Lee’s Actions at Monmouth forced General Washington to Fall Back to a Fabian Strategy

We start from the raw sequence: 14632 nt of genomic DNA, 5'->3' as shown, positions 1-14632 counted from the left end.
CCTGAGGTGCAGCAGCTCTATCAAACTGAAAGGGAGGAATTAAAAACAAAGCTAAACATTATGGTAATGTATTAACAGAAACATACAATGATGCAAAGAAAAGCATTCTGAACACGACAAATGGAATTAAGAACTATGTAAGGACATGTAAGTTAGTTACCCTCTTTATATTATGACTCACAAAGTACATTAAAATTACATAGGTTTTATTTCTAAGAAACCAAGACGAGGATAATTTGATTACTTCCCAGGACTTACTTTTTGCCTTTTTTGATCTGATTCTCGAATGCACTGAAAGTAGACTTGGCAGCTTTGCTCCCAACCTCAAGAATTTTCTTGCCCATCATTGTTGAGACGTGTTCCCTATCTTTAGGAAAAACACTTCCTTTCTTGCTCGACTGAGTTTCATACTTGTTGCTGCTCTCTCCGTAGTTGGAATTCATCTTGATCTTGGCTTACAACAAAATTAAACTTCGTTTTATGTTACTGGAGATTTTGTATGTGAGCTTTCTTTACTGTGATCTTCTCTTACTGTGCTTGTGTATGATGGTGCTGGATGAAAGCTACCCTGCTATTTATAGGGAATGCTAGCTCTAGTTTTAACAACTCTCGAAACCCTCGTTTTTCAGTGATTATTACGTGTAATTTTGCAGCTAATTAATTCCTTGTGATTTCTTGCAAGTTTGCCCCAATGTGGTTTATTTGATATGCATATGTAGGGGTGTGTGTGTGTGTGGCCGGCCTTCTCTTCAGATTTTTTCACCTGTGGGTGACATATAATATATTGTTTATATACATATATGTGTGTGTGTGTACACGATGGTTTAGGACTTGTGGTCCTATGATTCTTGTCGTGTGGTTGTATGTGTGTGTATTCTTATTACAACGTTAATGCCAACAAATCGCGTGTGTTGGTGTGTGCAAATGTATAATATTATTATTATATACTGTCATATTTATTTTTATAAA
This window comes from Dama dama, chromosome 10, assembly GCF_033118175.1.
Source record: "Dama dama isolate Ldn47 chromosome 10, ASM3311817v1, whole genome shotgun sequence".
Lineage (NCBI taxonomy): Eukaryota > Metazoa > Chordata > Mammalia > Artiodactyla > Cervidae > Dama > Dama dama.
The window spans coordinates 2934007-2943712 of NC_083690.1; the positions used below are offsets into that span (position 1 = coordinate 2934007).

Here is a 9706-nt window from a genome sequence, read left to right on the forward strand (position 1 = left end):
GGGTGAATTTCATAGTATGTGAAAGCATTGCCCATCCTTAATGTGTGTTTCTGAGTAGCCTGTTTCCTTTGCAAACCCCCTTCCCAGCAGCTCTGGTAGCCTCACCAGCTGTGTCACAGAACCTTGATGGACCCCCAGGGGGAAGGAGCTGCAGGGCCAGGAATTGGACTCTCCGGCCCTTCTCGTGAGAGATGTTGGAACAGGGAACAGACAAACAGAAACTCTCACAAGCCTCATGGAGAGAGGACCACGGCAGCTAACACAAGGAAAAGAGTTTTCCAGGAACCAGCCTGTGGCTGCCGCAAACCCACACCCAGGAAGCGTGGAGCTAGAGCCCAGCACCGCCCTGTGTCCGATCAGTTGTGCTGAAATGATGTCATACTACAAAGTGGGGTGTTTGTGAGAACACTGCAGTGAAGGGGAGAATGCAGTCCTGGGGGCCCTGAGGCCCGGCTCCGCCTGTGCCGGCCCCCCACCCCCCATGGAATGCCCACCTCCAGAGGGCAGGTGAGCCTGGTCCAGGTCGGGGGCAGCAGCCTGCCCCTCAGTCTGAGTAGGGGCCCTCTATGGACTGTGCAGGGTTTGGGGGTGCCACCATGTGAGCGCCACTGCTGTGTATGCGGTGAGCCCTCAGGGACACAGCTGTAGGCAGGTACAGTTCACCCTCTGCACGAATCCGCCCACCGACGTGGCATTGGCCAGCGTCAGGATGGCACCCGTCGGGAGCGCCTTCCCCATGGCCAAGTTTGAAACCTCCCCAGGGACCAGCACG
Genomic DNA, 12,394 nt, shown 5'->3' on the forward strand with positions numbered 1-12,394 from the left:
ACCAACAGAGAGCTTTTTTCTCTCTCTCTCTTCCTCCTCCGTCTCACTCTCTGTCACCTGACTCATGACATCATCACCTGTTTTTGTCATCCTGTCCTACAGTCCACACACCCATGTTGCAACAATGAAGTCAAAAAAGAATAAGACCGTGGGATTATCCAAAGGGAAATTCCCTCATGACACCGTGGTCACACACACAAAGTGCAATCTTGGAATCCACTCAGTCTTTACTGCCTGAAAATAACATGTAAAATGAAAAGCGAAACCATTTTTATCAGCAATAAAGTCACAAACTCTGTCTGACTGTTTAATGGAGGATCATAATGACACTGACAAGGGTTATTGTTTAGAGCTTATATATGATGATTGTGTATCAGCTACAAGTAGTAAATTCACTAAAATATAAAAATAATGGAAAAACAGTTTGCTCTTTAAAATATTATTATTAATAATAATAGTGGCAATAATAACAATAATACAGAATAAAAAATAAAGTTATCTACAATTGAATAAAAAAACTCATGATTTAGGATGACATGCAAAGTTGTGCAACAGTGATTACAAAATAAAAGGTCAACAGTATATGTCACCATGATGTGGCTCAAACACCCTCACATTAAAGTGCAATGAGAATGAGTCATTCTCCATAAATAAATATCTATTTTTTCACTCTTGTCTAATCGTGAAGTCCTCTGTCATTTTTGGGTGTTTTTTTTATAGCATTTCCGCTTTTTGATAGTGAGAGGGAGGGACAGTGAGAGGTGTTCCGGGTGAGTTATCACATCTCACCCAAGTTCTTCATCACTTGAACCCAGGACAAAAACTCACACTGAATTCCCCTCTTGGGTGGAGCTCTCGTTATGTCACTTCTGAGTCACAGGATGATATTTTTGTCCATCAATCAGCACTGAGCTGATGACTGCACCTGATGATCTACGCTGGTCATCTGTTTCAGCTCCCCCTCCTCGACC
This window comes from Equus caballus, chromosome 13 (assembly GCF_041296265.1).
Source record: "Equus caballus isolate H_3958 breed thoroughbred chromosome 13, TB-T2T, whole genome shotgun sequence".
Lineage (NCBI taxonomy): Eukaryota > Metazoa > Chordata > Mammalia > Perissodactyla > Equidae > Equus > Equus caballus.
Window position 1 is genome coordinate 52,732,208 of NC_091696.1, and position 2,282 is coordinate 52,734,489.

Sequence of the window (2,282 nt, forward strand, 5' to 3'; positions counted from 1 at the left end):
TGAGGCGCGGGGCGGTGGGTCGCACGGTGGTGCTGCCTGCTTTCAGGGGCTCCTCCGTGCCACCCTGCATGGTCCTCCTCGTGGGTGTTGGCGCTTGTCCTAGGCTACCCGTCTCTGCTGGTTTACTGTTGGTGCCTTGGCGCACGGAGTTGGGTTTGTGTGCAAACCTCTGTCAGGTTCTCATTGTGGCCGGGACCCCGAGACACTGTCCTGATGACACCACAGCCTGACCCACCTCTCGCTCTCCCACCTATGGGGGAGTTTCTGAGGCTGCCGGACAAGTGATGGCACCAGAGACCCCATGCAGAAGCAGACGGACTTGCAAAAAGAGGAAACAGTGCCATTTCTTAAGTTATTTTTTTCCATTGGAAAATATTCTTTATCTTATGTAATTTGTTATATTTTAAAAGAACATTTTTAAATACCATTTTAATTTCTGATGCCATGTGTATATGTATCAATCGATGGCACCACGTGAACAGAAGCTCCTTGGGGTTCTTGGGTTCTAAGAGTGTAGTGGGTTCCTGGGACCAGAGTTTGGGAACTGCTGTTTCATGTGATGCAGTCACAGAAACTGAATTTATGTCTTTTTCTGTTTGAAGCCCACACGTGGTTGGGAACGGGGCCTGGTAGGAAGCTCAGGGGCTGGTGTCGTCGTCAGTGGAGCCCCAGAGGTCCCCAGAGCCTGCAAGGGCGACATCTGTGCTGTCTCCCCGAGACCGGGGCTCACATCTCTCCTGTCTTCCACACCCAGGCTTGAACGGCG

While prisoner Lee got pretty chummy with the British.  He was, after all, a former British officer himself.  So he talked.  Saying the Americans were foolish if they thought they could beat the British.  He said George Washington was ignorant and indecisive.  He attacked his character.  He even wrote a letter to General Henry Clinton who succeeded General Howe.  Congratulating him on his promotion.  He may even have drawn up a plan for the British to defeat the Americans.  Perhaps under the threat of being tried for desertion from the British Army.  Or simply for his hatred of Washington.  And the Congress that denied him supreme command of all American forces.  Washington knew nothing of this at the time of the exchange.  And welcomed him back as a brother.  Taking him back to his quarters where his wife, Martha, entertained him with a fine dinner with musical accompaniment.  Even gave him a room for the night behind her sitting room.  They held breakfast the following morning as Lee was late getting up.  It turned out that he brought a woman in through the back door and slept with her.  The wife of a British sergeant.